“It’s been proven by all the sciences, m’boy-biolgoy, alienism, phrenology.”
Westerns and fantasy work surprising well together I am finding. ‘Territory’ by Emma Bull, ‘Half-Made World’ by Felix Gilman, even ‘Red Country’ by Abercrombie are all solid tales with a western vibe. Add ‘The Six-Gun Tarot’ to that list.
Golgotha, Nevada is a strange little cattle town whose inhabitants do their best to live normal lives. Sure they have a sheriff who may be immortal or already dead. There may or may not have been a run of rats that went on two legs a few years back. And no one really talks about the run of critters around town whom had all their blood drained overnight. But despite that, they live normal lives.
Into this town comes Jim, on the run from Kentucky, rescued from the 40-mile desert by Mutt, the town’s deputy. Almost immediately things start happening, again. A raving man in the general store is only the start of a crazy turn for the town, a showdown of a battle that has been waged since the beginning of time. Enter a crazed preacher, a bar owner who is way more than he seems, a direct descendent of Lilith, and a Cthulhu like creature.
A lot of debate over what to classify this book is already threatening to take over conversations. Western fantasy works for me, though there are some steampunk and horror elements. There is a lot going on in this book. In the big picture, there is a mostly Christian mythos mixed with other religious beliefs (like many in fantasy, belief lends itself to reality in this world). A battle that started with the phrase “let there be light,” and it leads a different view to the fall of Lucifer as well. But the book really shines in the smaller picture, remembering the importance of the town people’s relationships, and never letting the larger story overtake that.
The biggest issue I had with this book was the handling of the first character we meet, Jim. Most of his story was entertaining and worked well. But his part to play in the final showdown was the most unexplainable. Through an artifact of his fathers he had some major power, but the earlier limits on that power just went away in the showdown. The book also left the Chinese in town completely underdeveloped. Some credit for not ignoring a large immigrant population in this work based on actual history, but there is no sense that he ever knew how to tie them into this story. The connection Jim has with them through his late-father’s artifact is dubious, at least to me. A couple real minor problems; a few chapters jumped between characters thoughts in confusing ways, and it is strange the way everyone in town came up with the same name for people with a specific ailment so quickly and independently of each other.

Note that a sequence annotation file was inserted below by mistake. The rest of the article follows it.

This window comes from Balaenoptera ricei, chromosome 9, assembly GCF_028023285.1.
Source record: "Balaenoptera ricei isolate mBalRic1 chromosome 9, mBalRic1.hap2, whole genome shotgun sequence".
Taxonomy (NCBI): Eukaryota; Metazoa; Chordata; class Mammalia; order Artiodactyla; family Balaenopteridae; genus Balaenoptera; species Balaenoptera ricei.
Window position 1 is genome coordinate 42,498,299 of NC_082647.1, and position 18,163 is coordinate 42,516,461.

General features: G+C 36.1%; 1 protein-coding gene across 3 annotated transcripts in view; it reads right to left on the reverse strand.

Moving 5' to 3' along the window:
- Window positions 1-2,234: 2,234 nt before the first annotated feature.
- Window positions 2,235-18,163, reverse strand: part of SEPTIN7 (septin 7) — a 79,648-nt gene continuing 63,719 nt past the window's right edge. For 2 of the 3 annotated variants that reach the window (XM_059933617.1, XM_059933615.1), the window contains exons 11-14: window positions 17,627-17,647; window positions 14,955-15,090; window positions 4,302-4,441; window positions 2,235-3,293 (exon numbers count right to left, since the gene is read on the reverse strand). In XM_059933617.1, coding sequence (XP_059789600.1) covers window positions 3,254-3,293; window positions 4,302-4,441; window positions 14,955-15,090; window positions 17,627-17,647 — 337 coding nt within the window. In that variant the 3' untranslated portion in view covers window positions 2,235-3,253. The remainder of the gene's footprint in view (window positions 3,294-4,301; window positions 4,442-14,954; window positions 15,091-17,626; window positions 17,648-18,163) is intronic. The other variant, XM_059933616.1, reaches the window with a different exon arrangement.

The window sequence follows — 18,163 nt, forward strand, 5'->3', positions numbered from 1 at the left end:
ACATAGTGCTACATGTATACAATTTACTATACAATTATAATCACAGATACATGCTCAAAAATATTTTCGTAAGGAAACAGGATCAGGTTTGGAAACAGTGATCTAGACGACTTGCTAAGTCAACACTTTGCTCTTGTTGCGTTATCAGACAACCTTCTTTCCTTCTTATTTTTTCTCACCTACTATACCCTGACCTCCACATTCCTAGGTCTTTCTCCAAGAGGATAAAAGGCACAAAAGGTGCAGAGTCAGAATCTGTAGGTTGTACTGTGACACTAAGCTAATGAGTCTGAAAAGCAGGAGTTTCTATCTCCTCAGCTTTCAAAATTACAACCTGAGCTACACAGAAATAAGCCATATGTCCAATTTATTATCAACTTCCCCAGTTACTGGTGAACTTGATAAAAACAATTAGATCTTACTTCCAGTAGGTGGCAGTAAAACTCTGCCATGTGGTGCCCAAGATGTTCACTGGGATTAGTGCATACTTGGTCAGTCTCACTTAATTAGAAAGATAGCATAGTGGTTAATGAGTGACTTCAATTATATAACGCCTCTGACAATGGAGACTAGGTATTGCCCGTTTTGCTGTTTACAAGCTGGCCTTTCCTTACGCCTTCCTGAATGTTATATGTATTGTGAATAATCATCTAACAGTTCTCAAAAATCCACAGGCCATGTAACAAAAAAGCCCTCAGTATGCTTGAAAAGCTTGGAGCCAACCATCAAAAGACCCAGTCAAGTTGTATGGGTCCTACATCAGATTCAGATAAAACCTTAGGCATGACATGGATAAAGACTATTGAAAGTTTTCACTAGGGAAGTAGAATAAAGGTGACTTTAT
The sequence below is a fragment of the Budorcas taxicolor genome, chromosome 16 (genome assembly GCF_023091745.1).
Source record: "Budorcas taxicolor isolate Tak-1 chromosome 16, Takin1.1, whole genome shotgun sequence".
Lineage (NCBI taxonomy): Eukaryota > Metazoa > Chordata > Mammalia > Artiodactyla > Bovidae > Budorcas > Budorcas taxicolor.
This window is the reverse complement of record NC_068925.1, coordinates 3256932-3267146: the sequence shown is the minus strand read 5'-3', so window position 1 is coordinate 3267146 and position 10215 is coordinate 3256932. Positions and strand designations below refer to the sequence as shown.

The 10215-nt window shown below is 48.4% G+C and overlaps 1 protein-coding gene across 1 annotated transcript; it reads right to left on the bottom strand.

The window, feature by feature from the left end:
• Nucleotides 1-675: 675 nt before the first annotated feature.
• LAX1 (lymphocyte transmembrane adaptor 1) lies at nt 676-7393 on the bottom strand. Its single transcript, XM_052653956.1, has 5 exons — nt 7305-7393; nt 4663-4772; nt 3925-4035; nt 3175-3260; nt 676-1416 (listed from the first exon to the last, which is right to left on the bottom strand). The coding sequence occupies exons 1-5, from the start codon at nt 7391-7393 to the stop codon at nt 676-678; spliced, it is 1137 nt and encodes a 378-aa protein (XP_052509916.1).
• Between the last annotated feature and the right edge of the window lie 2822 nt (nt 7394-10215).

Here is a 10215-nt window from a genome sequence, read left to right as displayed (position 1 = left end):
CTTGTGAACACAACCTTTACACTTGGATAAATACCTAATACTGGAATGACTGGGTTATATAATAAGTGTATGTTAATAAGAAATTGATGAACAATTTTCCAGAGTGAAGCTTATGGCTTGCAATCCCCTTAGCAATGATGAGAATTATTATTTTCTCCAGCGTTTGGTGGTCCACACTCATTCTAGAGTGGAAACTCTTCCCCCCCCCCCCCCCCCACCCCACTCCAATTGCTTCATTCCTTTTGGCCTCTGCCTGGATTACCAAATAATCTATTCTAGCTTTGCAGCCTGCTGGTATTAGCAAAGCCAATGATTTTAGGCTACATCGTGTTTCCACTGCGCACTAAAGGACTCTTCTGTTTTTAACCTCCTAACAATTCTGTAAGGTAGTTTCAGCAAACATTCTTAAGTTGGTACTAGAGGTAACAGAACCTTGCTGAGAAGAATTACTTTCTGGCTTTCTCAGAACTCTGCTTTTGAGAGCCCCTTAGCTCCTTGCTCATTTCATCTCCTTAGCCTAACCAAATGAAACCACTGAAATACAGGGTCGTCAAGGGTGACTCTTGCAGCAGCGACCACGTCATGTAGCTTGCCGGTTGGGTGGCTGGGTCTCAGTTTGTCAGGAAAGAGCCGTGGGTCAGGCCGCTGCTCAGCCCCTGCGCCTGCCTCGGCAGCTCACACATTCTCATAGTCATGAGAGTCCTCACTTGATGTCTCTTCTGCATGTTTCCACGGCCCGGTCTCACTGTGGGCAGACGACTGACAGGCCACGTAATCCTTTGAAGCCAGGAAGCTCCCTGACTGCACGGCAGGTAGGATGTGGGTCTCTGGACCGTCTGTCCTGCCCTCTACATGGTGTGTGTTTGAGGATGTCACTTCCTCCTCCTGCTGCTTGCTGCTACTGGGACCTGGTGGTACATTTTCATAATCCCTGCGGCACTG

A few things that could bug some readers, but worked well for me. Almost every character had something supernatural about them, in a land where magic isn’t an everyday thing. This didn’t bother me much though, as Golgotha was obviously a town that would draw power like this. Maude is set up to be unbelievably powerful, but it wasn’t ever really a problem because the author didn’t abuse it. A lot of flashbacks are present, some not completely relevant to the main story, but most showed insight into one of the many characters.
There were very few ‘real world’ references outside of the now over civil war and a passing reference to the Ghost Dance movement. I was forced to look something up when a line rang false, but learned that while most Mormon temples don’t have crosses on them, a small number did. So the author’s was right on this one, and no gotcha moment was to be had (damn, love gotchas).
The story was great, entertaining throughout. The characters were realistic, a very diverse cast with some amazing relationships between them. The town felt alive and real. I love the visuals of the mythology, from Christian Angels to the Coyote spirit (though it, like the Chinese part in the story, was seriously underdeveloped). There was a strong conclusion (minus Jim’s part in it), but there is enough left to this town that a sequel seems like a real possibility.
4 stars. I have no problems recommending this book to almost anyone.
Review copy provided by publisher